This paper argues that urban neoliberalism can best be understood as a contradictory re–regulation of urban everyday life. Based on an analysis of neoliberalism as a new political economy and as a new set of technologies of power, the paper argues that the urban everyday is the site and product of the neoliberal transformation. Governments and corporations play a key role in redefining the conditions of everyday life through neoliberal policies and business practices. Part of this reorientation of everydayness, however, involves new forms of resistance and opposition, which include the kernel of a possible alternative urbanism. The epochal shift from a Keynesian–Fordist–welfarist to a post–Fordist–workfarist society is reflected in a marked restructuring of everyday life. The shift changes the socioeconomic conditions in cities. It also includes a reorientation of identities, social conflicts, and ideologies towards a more explicitly culturalist differentiation. Social difference does not disappear, but actually becomes more pronounced; however, it gets articulated in or obscured by cultural terms of reference.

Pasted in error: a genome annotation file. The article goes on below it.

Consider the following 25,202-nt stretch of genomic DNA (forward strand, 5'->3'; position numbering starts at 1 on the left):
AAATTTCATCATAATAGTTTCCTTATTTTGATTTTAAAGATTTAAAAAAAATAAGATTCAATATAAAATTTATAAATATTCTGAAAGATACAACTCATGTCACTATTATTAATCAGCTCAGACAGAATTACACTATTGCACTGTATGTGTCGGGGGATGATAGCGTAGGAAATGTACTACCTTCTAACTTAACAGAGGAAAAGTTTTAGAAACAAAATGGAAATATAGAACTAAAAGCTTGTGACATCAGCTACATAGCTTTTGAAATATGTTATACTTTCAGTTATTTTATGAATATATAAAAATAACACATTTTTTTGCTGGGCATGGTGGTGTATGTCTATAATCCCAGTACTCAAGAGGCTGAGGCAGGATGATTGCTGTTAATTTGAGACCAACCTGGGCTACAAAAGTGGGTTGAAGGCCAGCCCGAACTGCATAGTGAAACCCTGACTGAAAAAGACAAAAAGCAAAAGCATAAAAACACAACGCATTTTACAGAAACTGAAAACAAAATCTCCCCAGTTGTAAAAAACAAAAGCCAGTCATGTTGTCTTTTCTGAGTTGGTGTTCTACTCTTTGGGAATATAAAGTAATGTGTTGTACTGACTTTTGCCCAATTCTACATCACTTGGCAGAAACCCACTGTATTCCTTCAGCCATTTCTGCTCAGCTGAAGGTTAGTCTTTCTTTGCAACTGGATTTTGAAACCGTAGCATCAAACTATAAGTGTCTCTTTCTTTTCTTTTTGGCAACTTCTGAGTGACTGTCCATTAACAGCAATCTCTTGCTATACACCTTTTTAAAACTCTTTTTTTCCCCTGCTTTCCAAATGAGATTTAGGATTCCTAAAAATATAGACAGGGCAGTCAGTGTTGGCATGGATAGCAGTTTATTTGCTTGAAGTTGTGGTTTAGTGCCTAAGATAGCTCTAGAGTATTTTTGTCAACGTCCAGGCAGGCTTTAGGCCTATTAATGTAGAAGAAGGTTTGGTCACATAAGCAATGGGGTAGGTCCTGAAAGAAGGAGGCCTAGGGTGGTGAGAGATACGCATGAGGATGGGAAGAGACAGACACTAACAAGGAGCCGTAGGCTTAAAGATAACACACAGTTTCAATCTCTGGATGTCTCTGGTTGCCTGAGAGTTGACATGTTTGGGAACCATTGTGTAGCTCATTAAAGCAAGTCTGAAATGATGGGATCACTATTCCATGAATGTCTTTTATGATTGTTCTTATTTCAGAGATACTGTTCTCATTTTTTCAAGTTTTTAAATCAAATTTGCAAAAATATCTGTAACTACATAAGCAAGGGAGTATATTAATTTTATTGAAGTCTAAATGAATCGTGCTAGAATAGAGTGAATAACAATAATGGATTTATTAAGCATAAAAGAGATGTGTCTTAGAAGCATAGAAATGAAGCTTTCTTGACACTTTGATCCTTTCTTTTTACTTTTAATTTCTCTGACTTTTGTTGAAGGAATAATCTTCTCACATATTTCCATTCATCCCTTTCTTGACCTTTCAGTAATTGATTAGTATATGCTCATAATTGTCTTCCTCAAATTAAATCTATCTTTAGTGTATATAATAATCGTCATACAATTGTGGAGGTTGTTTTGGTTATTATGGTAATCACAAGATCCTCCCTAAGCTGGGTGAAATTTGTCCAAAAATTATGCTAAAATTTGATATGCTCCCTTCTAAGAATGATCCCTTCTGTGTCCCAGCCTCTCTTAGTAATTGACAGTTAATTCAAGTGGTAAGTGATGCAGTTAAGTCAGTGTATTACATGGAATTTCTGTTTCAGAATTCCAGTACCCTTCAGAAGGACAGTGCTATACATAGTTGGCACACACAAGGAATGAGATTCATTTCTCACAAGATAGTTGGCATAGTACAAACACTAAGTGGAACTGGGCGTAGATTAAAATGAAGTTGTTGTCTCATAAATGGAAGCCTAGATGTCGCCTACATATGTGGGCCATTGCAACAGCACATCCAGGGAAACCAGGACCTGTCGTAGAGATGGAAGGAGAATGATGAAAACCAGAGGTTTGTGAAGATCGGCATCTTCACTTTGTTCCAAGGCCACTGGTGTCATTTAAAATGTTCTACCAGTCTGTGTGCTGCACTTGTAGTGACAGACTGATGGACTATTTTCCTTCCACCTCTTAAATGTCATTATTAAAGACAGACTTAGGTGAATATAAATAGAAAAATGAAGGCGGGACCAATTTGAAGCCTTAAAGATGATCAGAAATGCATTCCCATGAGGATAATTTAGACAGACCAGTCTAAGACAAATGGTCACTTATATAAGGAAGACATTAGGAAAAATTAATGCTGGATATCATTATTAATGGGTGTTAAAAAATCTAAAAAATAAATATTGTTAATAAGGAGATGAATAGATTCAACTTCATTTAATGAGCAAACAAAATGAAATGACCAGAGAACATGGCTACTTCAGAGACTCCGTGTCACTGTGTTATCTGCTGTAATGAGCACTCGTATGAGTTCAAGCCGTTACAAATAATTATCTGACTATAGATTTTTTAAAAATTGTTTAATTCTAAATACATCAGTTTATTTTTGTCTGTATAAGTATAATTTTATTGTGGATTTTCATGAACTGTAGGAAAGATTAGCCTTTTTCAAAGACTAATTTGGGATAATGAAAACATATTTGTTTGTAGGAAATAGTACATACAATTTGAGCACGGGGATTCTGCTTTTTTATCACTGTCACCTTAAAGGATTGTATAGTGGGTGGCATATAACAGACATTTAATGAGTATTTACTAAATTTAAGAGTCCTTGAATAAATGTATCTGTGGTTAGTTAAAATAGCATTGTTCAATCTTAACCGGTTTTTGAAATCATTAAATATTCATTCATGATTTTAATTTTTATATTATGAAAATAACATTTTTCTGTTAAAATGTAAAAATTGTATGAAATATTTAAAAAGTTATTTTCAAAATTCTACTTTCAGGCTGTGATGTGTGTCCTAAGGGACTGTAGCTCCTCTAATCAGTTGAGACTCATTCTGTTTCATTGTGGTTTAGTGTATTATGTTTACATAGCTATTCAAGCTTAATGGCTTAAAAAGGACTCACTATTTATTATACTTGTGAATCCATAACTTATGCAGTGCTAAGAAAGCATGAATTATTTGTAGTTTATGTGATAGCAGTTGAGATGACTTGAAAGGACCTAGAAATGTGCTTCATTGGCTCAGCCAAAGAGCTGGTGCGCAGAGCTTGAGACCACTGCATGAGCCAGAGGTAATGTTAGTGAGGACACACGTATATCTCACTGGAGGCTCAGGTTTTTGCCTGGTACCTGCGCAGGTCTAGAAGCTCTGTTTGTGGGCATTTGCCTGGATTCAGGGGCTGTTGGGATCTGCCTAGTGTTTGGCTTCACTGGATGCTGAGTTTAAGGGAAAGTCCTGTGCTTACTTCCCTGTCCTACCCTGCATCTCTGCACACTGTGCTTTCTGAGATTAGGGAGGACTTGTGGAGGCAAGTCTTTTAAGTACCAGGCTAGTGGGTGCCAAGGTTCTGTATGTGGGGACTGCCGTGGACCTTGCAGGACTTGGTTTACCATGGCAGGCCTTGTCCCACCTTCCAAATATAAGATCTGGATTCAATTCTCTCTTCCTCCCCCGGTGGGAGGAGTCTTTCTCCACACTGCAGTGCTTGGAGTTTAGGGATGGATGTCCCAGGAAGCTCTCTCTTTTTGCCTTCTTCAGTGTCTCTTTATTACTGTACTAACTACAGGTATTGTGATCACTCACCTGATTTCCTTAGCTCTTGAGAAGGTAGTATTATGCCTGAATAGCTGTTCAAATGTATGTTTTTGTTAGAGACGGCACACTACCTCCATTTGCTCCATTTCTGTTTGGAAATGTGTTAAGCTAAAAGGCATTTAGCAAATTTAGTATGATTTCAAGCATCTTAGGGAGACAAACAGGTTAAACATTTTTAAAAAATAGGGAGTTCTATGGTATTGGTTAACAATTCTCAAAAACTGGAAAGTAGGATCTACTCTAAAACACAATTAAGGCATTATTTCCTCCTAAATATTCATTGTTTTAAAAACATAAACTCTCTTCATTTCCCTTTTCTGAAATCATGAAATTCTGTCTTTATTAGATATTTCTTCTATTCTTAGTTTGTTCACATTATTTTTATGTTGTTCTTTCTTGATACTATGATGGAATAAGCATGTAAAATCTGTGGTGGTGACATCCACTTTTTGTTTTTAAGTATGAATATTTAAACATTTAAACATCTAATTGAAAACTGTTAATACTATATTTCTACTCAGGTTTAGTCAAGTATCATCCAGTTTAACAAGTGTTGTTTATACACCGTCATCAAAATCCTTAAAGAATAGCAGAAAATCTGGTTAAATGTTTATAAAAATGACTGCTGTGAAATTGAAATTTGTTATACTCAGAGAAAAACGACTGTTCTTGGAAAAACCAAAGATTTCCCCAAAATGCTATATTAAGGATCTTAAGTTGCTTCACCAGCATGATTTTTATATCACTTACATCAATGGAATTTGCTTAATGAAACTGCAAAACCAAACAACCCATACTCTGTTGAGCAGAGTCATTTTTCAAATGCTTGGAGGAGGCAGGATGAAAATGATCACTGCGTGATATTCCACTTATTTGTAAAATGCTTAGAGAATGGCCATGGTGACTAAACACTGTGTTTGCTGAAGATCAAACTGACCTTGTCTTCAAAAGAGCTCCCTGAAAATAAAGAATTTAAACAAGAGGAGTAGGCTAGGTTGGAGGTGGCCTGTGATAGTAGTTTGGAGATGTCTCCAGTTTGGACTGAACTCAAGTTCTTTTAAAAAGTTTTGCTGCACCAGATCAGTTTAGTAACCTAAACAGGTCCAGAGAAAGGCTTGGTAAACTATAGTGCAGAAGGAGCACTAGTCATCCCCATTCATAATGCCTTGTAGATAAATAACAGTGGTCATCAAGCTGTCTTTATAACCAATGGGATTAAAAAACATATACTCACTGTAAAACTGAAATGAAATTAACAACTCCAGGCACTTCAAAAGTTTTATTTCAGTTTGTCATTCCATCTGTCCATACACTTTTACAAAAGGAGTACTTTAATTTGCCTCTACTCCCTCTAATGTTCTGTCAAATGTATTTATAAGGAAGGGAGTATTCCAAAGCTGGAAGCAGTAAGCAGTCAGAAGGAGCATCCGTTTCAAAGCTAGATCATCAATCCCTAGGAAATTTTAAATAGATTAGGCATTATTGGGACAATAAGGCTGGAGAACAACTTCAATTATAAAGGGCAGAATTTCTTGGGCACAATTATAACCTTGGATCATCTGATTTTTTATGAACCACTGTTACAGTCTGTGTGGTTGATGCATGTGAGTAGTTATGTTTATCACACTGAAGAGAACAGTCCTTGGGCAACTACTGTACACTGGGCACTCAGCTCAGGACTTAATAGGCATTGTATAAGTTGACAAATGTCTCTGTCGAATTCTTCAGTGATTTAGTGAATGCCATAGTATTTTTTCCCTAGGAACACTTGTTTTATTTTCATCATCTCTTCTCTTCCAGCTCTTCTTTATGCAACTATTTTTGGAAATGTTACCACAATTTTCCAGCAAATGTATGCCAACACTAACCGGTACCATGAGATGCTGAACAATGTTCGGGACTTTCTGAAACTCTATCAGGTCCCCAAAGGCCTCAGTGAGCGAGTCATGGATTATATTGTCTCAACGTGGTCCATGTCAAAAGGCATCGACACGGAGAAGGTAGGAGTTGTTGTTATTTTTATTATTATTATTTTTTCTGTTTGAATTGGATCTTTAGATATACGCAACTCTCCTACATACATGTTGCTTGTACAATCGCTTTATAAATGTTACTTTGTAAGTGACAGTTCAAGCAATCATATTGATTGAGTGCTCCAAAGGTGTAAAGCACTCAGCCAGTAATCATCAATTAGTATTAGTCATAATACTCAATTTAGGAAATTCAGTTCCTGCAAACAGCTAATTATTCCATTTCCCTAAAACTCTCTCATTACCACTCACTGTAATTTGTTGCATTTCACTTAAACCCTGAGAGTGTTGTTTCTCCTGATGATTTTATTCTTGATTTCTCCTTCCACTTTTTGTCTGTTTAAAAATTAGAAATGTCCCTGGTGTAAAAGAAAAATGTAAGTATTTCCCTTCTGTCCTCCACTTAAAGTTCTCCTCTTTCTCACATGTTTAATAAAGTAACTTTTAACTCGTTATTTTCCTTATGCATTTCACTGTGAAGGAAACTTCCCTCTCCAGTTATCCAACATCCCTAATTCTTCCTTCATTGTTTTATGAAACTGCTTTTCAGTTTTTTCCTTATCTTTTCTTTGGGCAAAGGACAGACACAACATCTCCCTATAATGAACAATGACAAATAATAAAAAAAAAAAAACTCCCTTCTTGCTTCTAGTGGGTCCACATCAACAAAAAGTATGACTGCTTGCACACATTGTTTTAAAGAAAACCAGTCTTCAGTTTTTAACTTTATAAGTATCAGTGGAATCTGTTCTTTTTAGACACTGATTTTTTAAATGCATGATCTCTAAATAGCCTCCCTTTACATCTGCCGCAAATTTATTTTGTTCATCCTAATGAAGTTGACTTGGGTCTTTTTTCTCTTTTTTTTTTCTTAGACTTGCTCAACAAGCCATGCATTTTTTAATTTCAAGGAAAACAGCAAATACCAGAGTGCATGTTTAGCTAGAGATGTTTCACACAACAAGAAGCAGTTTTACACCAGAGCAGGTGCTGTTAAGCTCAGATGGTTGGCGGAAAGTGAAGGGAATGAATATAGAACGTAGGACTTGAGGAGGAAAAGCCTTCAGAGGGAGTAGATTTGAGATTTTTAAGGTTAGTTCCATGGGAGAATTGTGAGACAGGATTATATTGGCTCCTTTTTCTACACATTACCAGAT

The paper looks specifically at Toronto, Ontario, as a case study. An analysis of the explicitly neoliberal politics of the province’s Progressive Conservative (Tory) government under Mike Harris, first elected in 1995, demonstrates the pervasive re–regulation of everyday life affecting a wide variety of people in Toronto and elsewhere. Much of this process is directly attributable to provincial policies, a consequence of Canada’s constitutional system, which does not give municipalities autonomy but makes them “creatures of provinces.” However, the paper also argues that Toronto’s elites have aided and abetted the provincial “Common–Sense” Revolution through neoliberal policies and actions on their own. The paper concludes by outlining the emergence of new instances of resistance to the politics of hegemony and catastrophe of urban neoliberalism.